C.S. Lewis’ book The Four Loves breaks down each type of love we experience in life. In the Bible, four Greek words are translated as our English word “love,” each with a different layer of meaning. If you’re unfamiliar with these words, here is a brief overview of the four types of love that Lewis covers:
Eros: Refers to romantic love felt toward one’s spouse. This is Greek term from which the word “erotic” is derived. Within the covenant of marriage God has given men and women a beautiful, enjoyable, and romantic relationship to enjoy.
Philia: Refers to feelings one has toward close friends, i.e., “brotherly love.” This word was used in the New Testament to describe Jesus’ love for his disciples (John 20:2) and for Lazarus (John 11:3).
Storge: This Greek word refers to the love we have for our parents, siblings, children, and other members of our extended family. Peter used this word in the negative sense in Romans 1:31 when he described the pagans he was in contact with as being without “natural affection.”
Agape: This is the kind of love we should have for all people, and for our enemies as well. It is a selfless kind of love that Christians must have to act in the best interest of all human beings. “But I say unto you, love your enemies, bless them that curse you, do good to them that hate you, and pray for them which despitefully use you, and persecute you;” (Matthew 5:44).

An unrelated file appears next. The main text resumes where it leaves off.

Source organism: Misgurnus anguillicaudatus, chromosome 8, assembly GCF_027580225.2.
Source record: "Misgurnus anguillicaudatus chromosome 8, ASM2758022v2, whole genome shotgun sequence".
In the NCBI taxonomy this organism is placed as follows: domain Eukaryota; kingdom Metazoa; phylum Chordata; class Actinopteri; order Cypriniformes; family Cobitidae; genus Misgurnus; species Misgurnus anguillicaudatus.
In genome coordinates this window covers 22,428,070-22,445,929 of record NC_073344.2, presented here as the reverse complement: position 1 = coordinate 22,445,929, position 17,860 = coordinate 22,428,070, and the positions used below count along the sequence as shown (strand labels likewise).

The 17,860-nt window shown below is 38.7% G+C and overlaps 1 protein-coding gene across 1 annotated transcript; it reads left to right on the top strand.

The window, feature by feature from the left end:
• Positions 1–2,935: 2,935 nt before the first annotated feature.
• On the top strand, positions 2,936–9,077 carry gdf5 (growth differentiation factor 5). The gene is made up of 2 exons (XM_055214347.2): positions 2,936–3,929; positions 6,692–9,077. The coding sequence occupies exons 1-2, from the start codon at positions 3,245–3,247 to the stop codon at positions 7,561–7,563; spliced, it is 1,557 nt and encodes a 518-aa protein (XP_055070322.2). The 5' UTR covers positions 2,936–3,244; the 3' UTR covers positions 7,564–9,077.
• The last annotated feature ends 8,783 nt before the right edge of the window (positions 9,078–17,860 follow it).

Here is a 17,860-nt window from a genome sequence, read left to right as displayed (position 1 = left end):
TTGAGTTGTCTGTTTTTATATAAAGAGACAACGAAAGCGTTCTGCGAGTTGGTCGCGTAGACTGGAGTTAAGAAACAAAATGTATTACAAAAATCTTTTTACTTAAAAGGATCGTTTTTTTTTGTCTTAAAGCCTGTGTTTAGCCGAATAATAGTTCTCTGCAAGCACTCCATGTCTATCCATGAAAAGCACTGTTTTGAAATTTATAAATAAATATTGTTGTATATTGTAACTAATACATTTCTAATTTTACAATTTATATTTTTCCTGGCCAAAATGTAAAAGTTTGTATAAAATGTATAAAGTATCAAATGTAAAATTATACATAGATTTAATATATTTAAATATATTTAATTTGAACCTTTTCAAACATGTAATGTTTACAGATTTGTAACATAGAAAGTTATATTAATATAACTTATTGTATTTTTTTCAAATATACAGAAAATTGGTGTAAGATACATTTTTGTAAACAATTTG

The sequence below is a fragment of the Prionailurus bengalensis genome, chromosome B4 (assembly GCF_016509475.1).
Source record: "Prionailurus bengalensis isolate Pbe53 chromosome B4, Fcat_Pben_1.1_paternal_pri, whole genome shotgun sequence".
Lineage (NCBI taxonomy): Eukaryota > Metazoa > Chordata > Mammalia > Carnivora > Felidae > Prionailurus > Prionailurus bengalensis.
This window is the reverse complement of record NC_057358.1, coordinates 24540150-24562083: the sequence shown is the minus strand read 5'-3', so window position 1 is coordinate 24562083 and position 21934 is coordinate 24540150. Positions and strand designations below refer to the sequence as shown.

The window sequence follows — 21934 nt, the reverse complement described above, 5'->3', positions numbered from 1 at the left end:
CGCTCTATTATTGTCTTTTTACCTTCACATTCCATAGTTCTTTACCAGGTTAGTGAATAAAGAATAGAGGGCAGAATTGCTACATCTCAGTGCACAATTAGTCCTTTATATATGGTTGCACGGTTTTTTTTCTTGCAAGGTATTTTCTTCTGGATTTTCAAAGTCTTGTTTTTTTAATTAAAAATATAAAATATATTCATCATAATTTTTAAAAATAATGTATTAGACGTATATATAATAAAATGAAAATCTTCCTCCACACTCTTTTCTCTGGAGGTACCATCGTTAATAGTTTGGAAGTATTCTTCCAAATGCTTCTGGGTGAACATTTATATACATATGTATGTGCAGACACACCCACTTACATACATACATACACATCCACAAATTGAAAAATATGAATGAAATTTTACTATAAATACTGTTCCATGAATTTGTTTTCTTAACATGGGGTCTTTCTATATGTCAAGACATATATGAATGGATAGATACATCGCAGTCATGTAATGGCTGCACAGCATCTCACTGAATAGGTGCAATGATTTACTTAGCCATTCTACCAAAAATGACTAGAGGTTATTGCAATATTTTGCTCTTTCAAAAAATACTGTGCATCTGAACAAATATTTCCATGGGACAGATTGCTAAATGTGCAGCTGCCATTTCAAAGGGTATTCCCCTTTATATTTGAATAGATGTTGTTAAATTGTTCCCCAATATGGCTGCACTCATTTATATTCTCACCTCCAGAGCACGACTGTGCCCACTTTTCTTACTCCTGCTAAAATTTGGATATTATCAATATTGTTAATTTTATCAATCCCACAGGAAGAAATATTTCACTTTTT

Each of these loves exists, in part, in a marriage. And each is like a candle. It’s important that each candle is burning brightly within your marriage. Some marriages might be high on Phileo (friendship) love, but the Eros (romantic) flame has gone out. Another marriage might have the Eros candle burning brightly, while the other three forms of love are all but dead.
Is any of these flames going out in your marriage? Maybe one is growing dim, or perhaps it has grown so cold that it is encased in a block of ice, waiting to be broken out.
Many of my closest friends know that my favorite name is now Logan Pantilla. Here’s why: I prayed so long for the man with whom my daughter would ultimately experience the “four loves”. So when she met this wonderful man, named Logan Pantila, God took two things that were unique and wonderful and mashed them together into one, right before my eyes.
The night before their wedding, my good friend Nate explained how in Japanese culture a ship is launched by using an axe to sever the rope that holds the ship in place. The axe is made specifically for the occasion and is never to be used again.
This axe symbolically releases the ship and sets it forth on its journey. Nate presented Logan’s father Rus and me each with an axe that we would use to cut a rope during the wedding ceremony, symbolizing the launch of our sweet children into marriage and letting go as they become one in this new covenant relationship.
Our family motto is this: “Enriching the lives of others through the richness of our own.” Danielle and I have always shared with our children that we’ve done our best to provide rich soil for them to grow in, with the purpose of one day launching them into the world so that they can share with others the blessings they’ve received. Marriage is about letting go. We must let go to see God make two people one.
Looking at the fresh, pure love in my daughter and new son-in-law’s eyes, it’s hard to imagine that one day there could be a time when they don’t feel love for each other. Of course, I hope they always love each other, but the reality is that we’re all sinners, and eventually somebody’s gonna have a bad day. So what happens when that flame starts to grow dim?
Continued in Part II…